People living with psoriasis and psoriatic arthritis probably know the prescription: Take a dose of healthy changes and add them to your lifestyle to reduce disease flares and the risk of the other health conditions linked with psoriatic skin and joints.
However, undertaking major lifestyle changes can make for a pretty big pill to swallow all at once. Our advice? Take it one day at a time, and be proud of the effort you're putting in to be a happier, healthier you.
Here, experts break down steps for better stress management, exercise, nutrition and quitting smoking.
For about 60 percent of people with psoriasis, stress is a major trigger for flares or worsening disease, according to a 2013 British Journal of Dermatology review. Scientists believe about the same percentage of people with psoriatic arthritis are "stress reactors." To combat stress:
Schedule time to consciously destress — every day. "Take a 10-minute break to do whatever helps you unwind," said Dr. Jana Martin, a psychologist in Rockville, Maryland. Breathing is one of the simplest, best techniques for relaxing. Inhale slowly and deeply through your nose, then exhale slowly through your mouth. Two to three cycles immediately lower heart rate and blood pressure.
Quit lying awake. At night, worry and anxiety can gather force and carry on throughout the next day, leaving you even more vulnerable to stress, said Dr. Stevan Hobfoll, professor and chair of the Department of Behavioral Sciences at Rush University Medical Center in Chicago. "Try remembering a positive event — a special trip or family gathering — in specific detail. Going over and over these details means your mind can't keep running through negative patterns," he said.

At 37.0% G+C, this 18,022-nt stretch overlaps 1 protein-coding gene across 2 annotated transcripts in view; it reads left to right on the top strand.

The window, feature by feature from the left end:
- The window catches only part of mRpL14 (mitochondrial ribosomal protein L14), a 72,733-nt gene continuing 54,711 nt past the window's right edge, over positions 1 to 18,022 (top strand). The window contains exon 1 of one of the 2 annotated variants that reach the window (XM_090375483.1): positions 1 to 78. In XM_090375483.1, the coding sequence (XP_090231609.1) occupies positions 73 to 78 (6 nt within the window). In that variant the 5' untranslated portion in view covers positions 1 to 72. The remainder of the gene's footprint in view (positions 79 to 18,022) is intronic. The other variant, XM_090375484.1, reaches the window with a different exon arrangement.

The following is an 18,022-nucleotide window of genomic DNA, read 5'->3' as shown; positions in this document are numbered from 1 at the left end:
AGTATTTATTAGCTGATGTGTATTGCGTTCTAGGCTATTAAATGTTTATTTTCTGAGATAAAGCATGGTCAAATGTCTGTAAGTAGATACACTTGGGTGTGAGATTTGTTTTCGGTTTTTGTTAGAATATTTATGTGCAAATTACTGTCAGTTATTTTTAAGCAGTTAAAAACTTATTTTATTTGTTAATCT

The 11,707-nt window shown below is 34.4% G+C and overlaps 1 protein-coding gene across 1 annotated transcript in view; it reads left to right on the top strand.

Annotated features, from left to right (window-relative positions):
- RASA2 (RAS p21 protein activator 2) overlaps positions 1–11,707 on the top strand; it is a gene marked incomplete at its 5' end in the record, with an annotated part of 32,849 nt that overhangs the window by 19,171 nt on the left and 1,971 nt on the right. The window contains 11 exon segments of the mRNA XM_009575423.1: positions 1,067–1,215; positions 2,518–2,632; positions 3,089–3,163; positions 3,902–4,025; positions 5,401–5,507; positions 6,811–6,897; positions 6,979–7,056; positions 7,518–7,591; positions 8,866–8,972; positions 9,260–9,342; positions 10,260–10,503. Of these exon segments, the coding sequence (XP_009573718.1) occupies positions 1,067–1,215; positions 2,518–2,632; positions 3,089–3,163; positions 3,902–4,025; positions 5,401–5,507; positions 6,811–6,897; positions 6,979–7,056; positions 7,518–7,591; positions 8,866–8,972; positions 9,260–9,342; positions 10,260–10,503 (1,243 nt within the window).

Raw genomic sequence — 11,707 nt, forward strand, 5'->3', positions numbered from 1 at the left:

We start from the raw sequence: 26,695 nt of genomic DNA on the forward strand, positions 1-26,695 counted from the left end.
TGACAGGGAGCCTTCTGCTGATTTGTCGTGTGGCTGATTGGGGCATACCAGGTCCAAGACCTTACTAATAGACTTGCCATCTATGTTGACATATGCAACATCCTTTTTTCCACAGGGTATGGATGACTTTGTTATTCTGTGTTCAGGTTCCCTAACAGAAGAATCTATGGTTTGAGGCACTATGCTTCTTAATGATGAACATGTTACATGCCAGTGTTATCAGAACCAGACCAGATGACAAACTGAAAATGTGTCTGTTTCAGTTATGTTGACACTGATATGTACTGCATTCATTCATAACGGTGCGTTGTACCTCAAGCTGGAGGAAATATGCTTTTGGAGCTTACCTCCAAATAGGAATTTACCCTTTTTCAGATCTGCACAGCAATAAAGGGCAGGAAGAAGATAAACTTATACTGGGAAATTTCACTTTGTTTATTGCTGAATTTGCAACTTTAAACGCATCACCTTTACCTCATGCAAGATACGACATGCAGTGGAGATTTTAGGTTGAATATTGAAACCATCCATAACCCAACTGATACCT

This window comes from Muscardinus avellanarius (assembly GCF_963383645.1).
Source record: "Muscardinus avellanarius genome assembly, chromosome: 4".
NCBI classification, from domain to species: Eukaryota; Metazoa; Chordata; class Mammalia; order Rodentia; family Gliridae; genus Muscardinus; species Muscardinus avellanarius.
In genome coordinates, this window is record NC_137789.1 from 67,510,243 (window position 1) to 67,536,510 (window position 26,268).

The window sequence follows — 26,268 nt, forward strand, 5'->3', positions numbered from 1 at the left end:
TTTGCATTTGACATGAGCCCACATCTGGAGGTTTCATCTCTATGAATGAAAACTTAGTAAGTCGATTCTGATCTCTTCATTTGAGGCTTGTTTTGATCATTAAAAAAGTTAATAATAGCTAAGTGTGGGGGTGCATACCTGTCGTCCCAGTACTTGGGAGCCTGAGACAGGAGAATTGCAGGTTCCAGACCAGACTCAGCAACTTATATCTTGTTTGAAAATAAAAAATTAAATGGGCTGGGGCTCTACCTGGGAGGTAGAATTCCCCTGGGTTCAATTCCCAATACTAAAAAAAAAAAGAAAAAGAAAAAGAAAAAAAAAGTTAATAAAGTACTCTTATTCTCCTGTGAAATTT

Counter pessimism. Understand whether you're simply prone to pessimism or whether you are catastrophizing — the tendency to always expect an outcome that you feel will be not just negative but catastrophic. Martin suggests countering every negative thought with a positive or neutral one. "You owe it to yourself to also think of how things could go right," she said.
Consider counseling. If stress is taking over your life, Hobfoll and Martin recommend seeing a professional who can offer tools for dealing with anxiety. Therapy doesn't need to be long-term; many people get relief in eight to 20 sessions, said Hobfoll.
Even though it doesn't come in a pill, exercise is serious medicine, said Chris Schumann, a clinical exercise physiologist at the University of Alabama at Birmingham.
"Exercise reduces stress and depression, improves cardiovascular health, lowers blood pressure and cholesterol, and helps manage and reduce weight," he said.
Start modestly. If you're new to exercise, aim for 30 minutes day of moderate aerobic activity five days a week.
"Walking is very easy to incorporate," he said. "Try starting with three 10-minute sessions. When you're comfortable going for 30 minutes, gradually add extra time, intensity or both."
Protect joints. Yoga, Pilates, stationary biking and water aerobics all improve strength or cardiovascular health while sparing joints. However, joint issues don't necessarily rule out jogging if it's what you love, said Schumann. "Discomfort comes along with exercise, and it's not always bad. But if joints are sore or swollen the next day, it's a sign you need to try something gentler."